Receiving and Evaluating a Job Offer

Updated Dec 21, 20226 min
Receiving and Evaluating a Job Offer

Receiving and Evaluating a Job Offer

Elise GelwicksUpdated Dec 21, 20226 min
Receiving and Evaluating a Job Offer

What is the first thing you'll do when you get the offer? Celebrate 🎉🎉🎉! Seriously, take some time to soak up your accomplishment. Getting a job offer is a big deal. A ton of work goes into it! Feel proud.

And after that? Take a breath 🧘🏻‍♀️. Don't panic and feel rushed to accept right away. You don't need to negotiate your compensation package right when you get the offer. It's to your advantage to slow down and craft a plan of attack.

How to Respond to an Offer on the Phone

About 25% of the time, you'll get a phone call about the offer, and they'll share the compensation information with you live over the phone.

When you get that call, assuming the offer is within your salary ballpark, be mentally prepared to give a non-answer and get off the phone so that you can think properly.

If the Offer is Pretty Good

First, take some time to express your gratitude, appreciation, and excitement for the role.

At this moment, the company will be getting a temperature check on you and looking to make sure that you're legitimately interested. Don't skimp here! Express to them:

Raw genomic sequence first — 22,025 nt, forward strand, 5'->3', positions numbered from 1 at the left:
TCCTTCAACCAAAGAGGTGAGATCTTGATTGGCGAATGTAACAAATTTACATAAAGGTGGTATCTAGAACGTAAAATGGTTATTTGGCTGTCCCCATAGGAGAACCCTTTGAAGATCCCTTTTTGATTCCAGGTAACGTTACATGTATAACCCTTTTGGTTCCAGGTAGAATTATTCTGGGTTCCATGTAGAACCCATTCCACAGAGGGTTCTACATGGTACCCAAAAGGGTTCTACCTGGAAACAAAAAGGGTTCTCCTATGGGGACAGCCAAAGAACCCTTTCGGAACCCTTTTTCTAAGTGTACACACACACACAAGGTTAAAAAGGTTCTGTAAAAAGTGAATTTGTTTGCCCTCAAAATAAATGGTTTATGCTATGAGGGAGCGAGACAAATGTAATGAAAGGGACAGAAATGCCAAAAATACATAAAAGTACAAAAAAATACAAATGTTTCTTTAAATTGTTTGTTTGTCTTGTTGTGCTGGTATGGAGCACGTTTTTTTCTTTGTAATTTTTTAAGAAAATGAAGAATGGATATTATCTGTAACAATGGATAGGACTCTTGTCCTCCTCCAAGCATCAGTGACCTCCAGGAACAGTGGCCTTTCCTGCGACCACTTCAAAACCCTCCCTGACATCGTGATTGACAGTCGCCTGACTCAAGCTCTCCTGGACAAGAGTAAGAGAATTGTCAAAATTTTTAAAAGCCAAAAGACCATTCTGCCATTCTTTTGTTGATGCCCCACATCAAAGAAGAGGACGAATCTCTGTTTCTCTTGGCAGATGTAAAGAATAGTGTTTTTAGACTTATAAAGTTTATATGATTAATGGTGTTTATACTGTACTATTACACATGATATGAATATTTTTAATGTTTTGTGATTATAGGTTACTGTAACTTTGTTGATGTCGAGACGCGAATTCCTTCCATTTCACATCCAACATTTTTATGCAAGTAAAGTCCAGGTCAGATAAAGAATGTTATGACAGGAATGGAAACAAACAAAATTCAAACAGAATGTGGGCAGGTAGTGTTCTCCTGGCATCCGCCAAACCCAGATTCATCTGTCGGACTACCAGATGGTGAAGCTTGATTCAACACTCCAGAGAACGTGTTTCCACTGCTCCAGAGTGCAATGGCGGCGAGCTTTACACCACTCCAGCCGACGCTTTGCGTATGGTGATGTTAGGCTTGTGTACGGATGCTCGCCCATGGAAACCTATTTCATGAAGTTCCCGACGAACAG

• Your gratitude and appreciation for the good news

  • Why you're excited about the opportunity

  • Why you see this is a great fit

Next, buy yourself some time. Let the offerer know in the nicest way possible that you're not going to say yes right away. You can just say, "Naturally, I'll want to take some time to digest the good news. While we're on the phone together, let me see what questions I have."

Then, take the rest of your call with them to ask any questions just to understand what they're offering. Sometimes, when they tell you all the numbers on the call, they won't tell you all the details right off the bat. 

To properly evaluate the offer, you'll need to know: